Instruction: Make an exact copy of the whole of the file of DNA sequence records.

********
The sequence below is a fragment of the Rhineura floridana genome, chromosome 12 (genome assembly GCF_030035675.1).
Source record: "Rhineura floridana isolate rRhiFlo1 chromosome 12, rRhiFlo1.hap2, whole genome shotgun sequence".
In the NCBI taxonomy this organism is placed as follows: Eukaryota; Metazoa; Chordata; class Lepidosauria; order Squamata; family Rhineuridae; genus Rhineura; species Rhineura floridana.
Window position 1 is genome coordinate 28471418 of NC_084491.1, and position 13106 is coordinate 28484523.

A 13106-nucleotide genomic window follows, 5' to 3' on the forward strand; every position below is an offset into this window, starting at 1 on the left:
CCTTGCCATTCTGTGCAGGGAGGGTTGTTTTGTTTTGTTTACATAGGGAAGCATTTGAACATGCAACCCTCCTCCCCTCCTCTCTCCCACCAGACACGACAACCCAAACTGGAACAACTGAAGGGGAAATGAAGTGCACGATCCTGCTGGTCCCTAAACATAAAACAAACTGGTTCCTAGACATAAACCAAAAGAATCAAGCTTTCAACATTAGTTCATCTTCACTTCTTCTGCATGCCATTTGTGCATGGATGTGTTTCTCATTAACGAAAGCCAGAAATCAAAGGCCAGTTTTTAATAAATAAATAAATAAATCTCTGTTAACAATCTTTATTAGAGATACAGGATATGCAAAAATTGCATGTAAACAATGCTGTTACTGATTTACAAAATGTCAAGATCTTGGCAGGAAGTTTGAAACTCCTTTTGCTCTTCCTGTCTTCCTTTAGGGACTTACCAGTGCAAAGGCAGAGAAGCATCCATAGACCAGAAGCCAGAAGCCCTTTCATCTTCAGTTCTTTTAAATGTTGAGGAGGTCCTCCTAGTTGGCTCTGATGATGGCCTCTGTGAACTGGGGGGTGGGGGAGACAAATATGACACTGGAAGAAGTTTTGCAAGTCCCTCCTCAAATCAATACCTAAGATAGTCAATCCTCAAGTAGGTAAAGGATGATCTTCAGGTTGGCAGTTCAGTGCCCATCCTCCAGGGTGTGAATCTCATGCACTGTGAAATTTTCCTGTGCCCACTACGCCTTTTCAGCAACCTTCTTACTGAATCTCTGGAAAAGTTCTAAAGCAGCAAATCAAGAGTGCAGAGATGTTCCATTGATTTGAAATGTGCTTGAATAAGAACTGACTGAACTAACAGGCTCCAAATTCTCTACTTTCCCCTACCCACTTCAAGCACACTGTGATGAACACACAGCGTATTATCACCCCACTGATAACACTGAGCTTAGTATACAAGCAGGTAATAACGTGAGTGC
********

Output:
The sequence below is a fragment of the Rhineura floridana genome, chromosome 12 (genome assembly GCF_030035675.1).
Source record: "Rhineura floridana isolate rRhiFlo1 chromosome 12, rRhiFlo1.hap2, whole genome shotgun sequence".
In the NCBI taxonomy this organism is placed as follows: Eukaryota; Metazoa; Chordata; class Lepidosauria; order Squamata; family Rhineuridae; genus Rhineura; species Rhineura floridana.
Window position 1 is genome coordinate 28471418 of NC_084491.1, and position 13106 is coordinate 28484523.

A 13106-nucleotide genomic window follows, 5' to 3' on the forward strand; every position below is an offset into this window, starting at 1 on the left:
CCTTGCCATTCTGTGCAGGGAGGGTTGTTTTGTTTTGTTTACATAGGGAAGCATTTGAACATGCAACCCTCCTCCCCTCCTCTCTCCCACCAGACACGACAACCCAAACTGGAACAACTGAAGGGGAAATGAAGTGCACGATCCTGCTGGTCCCTAAACATAAAACAAACTGGTTCCTAGACATAAACCAAAAGAATCAAGCTTTCAACATTAGTTCATCTTCACTTCTTCTGCATGCCATTTGTGCATGGATGTGTTTCTCATTAACGAAAGCCAGAAATCAAAGGCCAGTTTTTAATAAATAAATAAATAAATCTCTGTTAACAATCTTTATTAGAGATACAGGATATGCAAAAATTGCATGTAAACAATGCTGTTACTGATTTACAAAATGTCAAGATCTTGGCAGGAAGTTTGAAACTCCTTTTGCTCTTCCTGTCTTCCTTTAGGGACTTACCAGTGCAAAGGCAGAGAAGCATCCATAGACCAGAAGCCAGAAGCCCTTTCATCTTCAGTTCTTTTAAATGTTGAGGAGGTCCTCCTAGTTGGCTCTGATGATGGCCTCTGTGAACTGGGGGGTGGGGGAGACAAATATGACACTGGAAGAAGTTTTGCAAGTCCCTCCTCAAATCAATACCTAAGATAGTCAATCCTCAAGTAGGTAAAGGATGATCTTCAGGTTGGCAGTTCAGTGCCCATCCTCCAGGGTGTGAATCTCATGCACTGTGAAATTTTCCTGTGCCCACTACGCCTTTTCAGCAACCTTCTTACTGAATCTCTGGAAAAGTTCTAAAGCAGCAAATCAAGAGTGCAGAGATGTTCCATTGATTTGAAATGTGCTTGAATAAGAACTGACTGAACTAACAGGCTCCAAATTCTCTACTTTCCCCTACCCACTTCAAGCACACTGTGATGAACACACAGCGTATTATCACCCCACTGATAACACTGAGCTTAGTATACAAGCAGGTAATAACGTGAGTGC